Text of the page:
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Fear, FOMO and Bitcoin

There are two competing emotions I see many investors wrestling with right now:

  1. Fear - After nine years of positive returns in the stock market, we are due for a downturn and I don't want to lose my gains.
  2. Fear Of Missing Out (FOMO) - After nine years of positive returns in the stock markets, I need to put all my money in stocks so I don't miss out on these incredible returns.

Most people experience one of these two competing emotions more strongly than the other, but the key to a successful financial future is learning to find a balance between them. We work hard to educate our clients on the realities of investing and the unpredictable nature of market returns. Some of our clients lean towards fear while FOMO is the more prevalent emotion for others. Our job is to help each of them learn to find an appropriate balance. 

Unfortunately the vast majority of our population doesn't have someone serving them in this role and as a result we see too many people on the extreme sides of these emotions. This leads to people moving their portfolio to all cash in 2009 or to all tech stocks in 2000. We started to see some evidence of this happening with people jumping into the stock market towards the end of 2017.

This Wall Street Journal article goes into detail about the surge in retail investor activity at discount brokerages towards the end of 2017 and the beginning of 2018. Many investors have been avoiding the stock market since the financial crisis in 2008/2009 and after all these years they are finally getting more aggressive with their investments. Here's a chart that illustrates investor confidence, which is currently running higher than it has in a long time.Test

(Chart via Tracy Alloway at Bloomberg)

There might be no greater illustration of the power of FOMO than the world of cryptocurrency. You might not fully understand how blockchain works or what a Bitcoin is, but surely you have heard about the incredible rise and subsequent fall in the price of various cryptocurrencies. I've spent a lot of time learning more about this technology and I still couldn't properly explain to you how it works. Far smarter people than myself are convinced blockchain technology will eventually have a very large impact on our world and I won't argue with them. However, I am fascinated by the psychology of bubbles and how quickly people can get caught up in them. I had friends and teenage cousins who never talk about investments asking me about cryptocurrencies over the past few months. Nobody wanted to get left out.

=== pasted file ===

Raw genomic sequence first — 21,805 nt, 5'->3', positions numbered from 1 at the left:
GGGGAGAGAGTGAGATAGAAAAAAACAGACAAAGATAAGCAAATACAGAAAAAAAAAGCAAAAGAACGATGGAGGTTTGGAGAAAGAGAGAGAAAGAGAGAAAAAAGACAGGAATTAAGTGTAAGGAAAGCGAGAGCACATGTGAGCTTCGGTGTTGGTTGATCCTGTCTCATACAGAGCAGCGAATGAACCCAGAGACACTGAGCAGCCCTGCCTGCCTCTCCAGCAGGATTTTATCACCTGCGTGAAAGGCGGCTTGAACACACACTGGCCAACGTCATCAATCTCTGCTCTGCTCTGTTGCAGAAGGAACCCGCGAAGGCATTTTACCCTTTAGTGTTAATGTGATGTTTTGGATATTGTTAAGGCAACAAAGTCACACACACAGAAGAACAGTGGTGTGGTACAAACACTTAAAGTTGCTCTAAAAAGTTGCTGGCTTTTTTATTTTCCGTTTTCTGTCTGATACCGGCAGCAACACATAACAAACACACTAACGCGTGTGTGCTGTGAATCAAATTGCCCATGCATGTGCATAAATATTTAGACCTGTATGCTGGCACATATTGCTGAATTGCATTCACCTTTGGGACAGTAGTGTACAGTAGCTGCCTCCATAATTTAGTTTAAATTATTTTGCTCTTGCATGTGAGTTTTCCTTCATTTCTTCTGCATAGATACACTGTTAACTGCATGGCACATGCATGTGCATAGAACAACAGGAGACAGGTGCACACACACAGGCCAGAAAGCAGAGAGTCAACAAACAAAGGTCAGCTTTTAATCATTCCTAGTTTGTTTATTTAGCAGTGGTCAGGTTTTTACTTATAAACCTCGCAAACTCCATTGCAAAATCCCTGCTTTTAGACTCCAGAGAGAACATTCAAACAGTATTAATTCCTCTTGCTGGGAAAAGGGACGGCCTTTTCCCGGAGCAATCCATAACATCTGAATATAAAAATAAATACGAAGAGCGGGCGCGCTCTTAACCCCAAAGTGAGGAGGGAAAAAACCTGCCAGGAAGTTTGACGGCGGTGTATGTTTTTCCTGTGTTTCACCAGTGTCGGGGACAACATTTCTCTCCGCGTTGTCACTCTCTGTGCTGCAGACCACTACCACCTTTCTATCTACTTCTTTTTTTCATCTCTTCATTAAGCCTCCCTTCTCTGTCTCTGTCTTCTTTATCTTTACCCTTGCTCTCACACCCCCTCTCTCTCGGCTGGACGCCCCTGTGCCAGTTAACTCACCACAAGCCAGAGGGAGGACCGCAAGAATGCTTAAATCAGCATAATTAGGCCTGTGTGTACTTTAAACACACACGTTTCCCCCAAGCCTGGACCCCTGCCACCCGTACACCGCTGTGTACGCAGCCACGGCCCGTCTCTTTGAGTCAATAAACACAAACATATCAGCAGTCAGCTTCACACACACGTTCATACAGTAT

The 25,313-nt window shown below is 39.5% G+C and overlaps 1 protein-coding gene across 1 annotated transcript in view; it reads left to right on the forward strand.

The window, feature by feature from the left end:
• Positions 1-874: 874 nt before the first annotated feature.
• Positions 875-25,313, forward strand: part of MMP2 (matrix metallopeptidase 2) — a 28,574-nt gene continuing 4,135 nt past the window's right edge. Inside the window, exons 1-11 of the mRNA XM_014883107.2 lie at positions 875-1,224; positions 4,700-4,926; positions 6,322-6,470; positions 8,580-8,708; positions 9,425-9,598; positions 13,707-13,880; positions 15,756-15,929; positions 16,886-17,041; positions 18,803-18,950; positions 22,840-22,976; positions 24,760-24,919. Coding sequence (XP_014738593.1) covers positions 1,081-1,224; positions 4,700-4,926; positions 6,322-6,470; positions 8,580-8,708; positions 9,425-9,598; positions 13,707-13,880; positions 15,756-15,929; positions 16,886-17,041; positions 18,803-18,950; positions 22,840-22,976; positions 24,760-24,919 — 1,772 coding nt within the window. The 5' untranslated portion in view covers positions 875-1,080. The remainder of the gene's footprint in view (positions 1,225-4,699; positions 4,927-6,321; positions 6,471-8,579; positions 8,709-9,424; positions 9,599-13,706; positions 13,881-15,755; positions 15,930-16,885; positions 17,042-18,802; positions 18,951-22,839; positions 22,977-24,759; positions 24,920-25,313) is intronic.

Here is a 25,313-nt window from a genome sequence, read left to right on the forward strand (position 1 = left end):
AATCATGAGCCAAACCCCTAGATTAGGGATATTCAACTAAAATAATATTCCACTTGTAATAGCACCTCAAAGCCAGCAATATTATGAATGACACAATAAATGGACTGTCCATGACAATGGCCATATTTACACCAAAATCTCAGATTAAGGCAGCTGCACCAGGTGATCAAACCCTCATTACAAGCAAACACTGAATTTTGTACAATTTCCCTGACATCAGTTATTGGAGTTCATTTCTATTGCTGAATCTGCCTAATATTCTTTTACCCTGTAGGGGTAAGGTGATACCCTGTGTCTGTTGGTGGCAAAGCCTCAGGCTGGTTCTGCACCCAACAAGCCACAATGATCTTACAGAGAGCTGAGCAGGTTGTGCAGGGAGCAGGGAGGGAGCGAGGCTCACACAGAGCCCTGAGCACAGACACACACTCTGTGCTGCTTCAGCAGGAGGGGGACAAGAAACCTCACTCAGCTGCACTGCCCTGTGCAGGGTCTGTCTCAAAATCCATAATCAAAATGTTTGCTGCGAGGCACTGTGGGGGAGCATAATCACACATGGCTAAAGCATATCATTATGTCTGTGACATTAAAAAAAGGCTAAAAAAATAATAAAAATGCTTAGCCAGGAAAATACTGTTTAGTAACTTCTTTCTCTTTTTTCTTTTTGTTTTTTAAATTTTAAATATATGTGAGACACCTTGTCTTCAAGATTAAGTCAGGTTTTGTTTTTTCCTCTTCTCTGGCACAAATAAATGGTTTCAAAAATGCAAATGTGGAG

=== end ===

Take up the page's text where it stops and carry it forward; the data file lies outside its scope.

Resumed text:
If you haven't been watching the space, Bitcoin soared in price in 2017, reaching an all time high of around $19,000. This incredible rise created many millionaires nearly overnight and had everyone talking about how to get in on the action. As much as we might say we are happy when a friend becomes an overnight millionaire, everyone regrets not having the same foresight as that friend. This triggers the FOMO emotion and drives people to jump in, even though the price has already gone through the roof. If you are investing based on the fear of missing out, you've probably already missed out.

The next time you feel like you are missing out on something or are fearful about the markets, take time to step back and think about what is driving that feeling. Do you have a financial plan in place to help you reach your long-term goals? If not, now might be a time to do that. Having that financial plan will provide you the peace of mind to stop worrying about a market drop or missing out on huge returns. We can help you develop that plan and we can help you stick to it regardless of what happens in the markets. Set up a meeting with me and I'd be happy to discuss it with you.

And as far as Bitcoin or any other cryptocurrency goes - feel free to indulge your curiosity with some fun money, but I wouldn't recommend you rely on it in your financial plan.

-Chris Benson, CPA, PFS

The views expressed represent the opinions of L.K. Benson & Company and are subject to change.  These views are not intended as a forecast, a guarantee of future results, investment recommendation, or an offer to buy or sell any securities. The information provided is of a general nature and should not be construed as investment advice or to provide any investment, tax, financial or legal advice or service to any person.Please see Additional Disclosures more information.